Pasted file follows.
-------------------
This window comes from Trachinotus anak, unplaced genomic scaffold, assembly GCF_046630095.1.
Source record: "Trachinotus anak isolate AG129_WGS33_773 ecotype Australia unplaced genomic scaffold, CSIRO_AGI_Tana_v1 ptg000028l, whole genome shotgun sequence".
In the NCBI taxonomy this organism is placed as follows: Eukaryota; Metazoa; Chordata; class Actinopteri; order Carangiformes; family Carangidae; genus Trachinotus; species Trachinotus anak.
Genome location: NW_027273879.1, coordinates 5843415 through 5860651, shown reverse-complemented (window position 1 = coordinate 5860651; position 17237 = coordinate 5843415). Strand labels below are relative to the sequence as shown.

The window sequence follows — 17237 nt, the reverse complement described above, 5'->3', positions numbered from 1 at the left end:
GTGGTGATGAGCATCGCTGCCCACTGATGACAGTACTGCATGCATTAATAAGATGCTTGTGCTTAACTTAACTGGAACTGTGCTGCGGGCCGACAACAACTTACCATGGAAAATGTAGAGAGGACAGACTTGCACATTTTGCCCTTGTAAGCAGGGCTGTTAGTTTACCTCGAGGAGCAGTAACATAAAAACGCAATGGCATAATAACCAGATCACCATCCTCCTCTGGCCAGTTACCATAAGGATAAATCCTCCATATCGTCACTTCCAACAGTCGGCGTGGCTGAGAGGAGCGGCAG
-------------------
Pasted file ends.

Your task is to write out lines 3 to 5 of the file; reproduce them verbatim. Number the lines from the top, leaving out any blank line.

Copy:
In the NCBI taxonomy this organism is placed as follows: Eukaryota; Metazoa; Chordata; class Actinopteri; order Carangiformes; family Carangidae; genus Trachinotus; species Trachinotus anak.
Genome location: NW_027273879.1, coordinates 5843415 through 5860651, shown reverse-complemented (window position 1 = coordinate 5860651; position 17237 = coordinate 5843415). Strand labels below are relative to the sequence as shown.

The window sequence follows — 17237 nt, the reverse complement described above, 5'->3', positions numbered from 1 at the left end: